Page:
Juan Diaz Enters Bout Without Head Trainer
10.10.07 - By Matthew Hurley: This Saturday night when Juan Diaz takes on Julio Diaz in a lightweight unification match up he will be without longtime trainer Ronnie Shields. Shields is already in Russia with Evander Holyfield, preparing the aging legend for his bout against World Boxing Organization heavyweight champion Sultan Ibragimov..
Article posted on 11.10.2007
Diaz maintains that the situation is not causing him much concern despite the fact that Shields has been his head trainer for the majority of his career. Assistant trainer Derwin Richards has taken over for Shields and “The Baby Bull” seems pleased heading into Saturday’s showdown. Still, fighters, like all athletes, have tremendous egos – even if all fighters don’t wear that ego like a badge of honor as say Floyd Mayweather does. An ego is necessary to simply climb into the ring. A fighter has to believe that he’s not only good enough and tough enough to compete but that he can win.
Otherwise he will quickly be looking for another profession. And anyone with a big ego can easily feel slighted because an egocentric person believes, to some degree, that the world revolves around him.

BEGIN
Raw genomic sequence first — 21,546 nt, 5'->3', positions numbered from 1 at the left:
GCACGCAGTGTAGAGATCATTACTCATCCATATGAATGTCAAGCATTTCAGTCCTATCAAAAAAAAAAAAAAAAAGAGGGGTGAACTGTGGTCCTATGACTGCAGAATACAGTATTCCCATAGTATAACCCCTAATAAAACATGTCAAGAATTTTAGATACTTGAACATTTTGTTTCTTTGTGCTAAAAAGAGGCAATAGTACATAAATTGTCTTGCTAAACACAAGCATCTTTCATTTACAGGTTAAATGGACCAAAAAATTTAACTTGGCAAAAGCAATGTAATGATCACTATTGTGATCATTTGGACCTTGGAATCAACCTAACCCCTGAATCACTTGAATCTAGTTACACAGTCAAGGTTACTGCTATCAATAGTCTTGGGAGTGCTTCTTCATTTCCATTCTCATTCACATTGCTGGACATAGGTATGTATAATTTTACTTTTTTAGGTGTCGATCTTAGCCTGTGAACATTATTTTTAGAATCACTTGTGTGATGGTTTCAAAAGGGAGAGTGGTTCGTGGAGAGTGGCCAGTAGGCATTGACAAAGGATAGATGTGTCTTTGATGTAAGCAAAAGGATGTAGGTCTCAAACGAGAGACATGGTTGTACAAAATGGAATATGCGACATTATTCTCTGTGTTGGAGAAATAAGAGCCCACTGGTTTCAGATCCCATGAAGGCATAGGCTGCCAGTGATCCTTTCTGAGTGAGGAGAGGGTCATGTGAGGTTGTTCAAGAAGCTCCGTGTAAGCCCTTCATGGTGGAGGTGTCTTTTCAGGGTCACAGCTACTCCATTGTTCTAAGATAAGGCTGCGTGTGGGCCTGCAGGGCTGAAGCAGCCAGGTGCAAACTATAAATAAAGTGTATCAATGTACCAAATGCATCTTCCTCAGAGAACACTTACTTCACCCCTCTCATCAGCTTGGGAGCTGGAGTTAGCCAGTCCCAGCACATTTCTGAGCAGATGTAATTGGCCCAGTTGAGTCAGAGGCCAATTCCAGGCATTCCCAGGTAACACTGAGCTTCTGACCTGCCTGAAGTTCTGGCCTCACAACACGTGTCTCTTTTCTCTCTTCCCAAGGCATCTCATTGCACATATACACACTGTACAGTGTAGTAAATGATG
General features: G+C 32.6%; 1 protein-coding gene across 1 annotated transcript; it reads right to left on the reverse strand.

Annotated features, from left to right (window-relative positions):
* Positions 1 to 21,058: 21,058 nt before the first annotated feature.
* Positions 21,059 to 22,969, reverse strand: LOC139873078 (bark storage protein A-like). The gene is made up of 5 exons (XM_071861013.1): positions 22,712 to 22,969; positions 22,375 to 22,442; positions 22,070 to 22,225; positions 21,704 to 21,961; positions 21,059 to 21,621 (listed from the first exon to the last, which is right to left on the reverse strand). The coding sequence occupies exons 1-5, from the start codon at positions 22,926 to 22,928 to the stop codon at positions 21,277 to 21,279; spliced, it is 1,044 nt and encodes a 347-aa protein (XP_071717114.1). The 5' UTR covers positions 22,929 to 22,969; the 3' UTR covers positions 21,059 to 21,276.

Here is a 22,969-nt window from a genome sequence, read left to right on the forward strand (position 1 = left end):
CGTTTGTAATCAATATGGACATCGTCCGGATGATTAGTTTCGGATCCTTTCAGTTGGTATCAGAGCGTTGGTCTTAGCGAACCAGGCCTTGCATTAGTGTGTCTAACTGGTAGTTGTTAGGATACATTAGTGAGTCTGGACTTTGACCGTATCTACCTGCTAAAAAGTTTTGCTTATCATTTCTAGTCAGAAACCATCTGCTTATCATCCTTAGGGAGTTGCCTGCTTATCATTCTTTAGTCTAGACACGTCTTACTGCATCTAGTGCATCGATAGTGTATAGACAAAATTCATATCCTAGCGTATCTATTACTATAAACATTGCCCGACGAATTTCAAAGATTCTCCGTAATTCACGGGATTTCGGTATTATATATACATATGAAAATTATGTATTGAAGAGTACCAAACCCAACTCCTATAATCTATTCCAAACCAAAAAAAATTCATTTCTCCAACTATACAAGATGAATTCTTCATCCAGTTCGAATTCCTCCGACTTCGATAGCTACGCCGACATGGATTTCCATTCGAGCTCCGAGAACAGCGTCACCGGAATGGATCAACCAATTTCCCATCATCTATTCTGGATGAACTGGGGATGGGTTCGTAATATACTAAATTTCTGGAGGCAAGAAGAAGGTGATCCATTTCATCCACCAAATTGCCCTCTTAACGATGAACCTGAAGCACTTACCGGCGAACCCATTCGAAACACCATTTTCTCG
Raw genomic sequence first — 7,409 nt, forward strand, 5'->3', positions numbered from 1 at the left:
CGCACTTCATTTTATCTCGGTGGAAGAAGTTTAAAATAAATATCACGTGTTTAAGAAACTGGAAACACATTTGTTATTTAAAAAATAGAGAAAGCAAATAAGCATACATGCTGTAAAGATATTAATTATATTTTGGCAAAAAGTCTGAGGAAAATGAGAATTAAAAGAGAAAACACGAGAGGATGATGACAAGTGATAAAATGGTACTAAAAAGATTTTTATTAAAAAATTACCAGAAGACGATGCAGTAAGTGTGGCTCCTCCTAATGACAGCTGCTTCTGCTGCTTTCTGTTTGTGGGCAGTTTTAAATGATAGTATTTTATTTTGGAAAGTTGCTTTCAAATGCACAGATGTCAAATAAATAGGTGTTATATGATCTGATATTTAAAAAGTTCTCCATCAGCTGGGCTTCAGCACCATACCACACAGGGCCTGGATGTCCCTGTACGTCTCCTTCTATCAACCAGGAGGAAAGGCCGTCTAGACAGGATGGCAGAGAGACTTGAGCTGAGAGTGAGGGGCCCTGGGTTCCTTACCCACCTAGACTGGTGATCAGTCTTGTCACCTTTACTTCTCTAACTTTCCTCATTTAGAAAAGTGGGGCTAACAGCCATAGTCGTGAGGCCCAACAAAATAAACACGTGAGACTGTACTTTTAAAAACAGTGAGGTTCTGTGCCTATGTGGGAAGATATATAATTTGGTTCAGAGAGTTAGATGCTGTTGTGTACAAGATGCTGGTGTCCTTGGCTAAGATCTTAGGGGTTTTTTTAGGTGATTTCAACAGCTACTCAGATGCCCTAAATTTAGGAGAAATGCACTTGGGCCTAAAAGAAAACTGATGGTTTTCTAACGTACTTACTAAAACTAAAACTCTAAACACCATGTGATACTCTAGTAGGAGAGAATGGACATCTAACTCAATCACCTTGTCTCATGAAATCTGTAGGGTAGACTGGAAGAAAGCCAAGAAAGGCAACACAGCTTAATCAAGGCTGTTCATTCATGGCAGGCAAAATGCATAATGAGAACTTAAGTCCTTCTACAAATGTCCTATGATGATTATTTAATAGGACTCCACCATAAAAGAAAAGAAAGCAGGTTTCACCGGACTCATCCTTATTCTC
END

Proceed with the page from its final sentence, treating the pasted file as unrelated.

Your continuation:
A perfect recent example of this very situation is when Manny Pacquiao was getting ready to set up training camp for his fight with Jorge Solis. His trainer Freddie Roach notified Pacquiao that he would be traveling to Puerto Rico to train Oscar De La Hoya for his fight with Floyd Mayweather. Despite the fact that both fighter and trainer insisted that there was no rift between the two there have been lingering doubts as to that notion. Pacquiao performed below par against Solis and then drove Roach to distraction when the two regrouped to train for the rematch with Marco Antonio Barrera. Pacquiao even seemed to be ignoring Roach in the corner during the Barrera fight, laughing and gesturing to people in the audience while his befuddled trainer tried to get his attention. It almost looked like a petulant child seeing how much he could get away with under the eye of a strict parent. Things changed in the eleventh when Barrera fouled Pacquiao. In the corner between rounds the “Pac Man” focused on his trainer as he tried to clear his head, but his message to Roach had been sent and Roach, in turn, let Manny know that he would not be bullied. The two seem OK now, but the training camp building up to the Barrera fight was filled with tension.
And yet trainers need to make money too. Roach could obviously make way more money training De La Hoya then he could Pacquiao, and Pacquioa was fighting a lesser opponent. Still, hurt feelings were there and they lingered right up to the opening bell of the Barrera fight.
Ronnie Shields is in the same position Roach found himself in. He can make more money with Holyfield than he can with Diaz. And he, like the rest of us, needs the money. But will it cause a rift between fighter and trainer? There have been some rumblings that Shields may not return to the corner of Diaz. Or perhaps “The Baby Bull” will do exactly what Pacquiao did, act out and then calm down and get back to business. Regardless, Shields won’t be in the corner this Saturday and that may prove to be a big factor in the fight.
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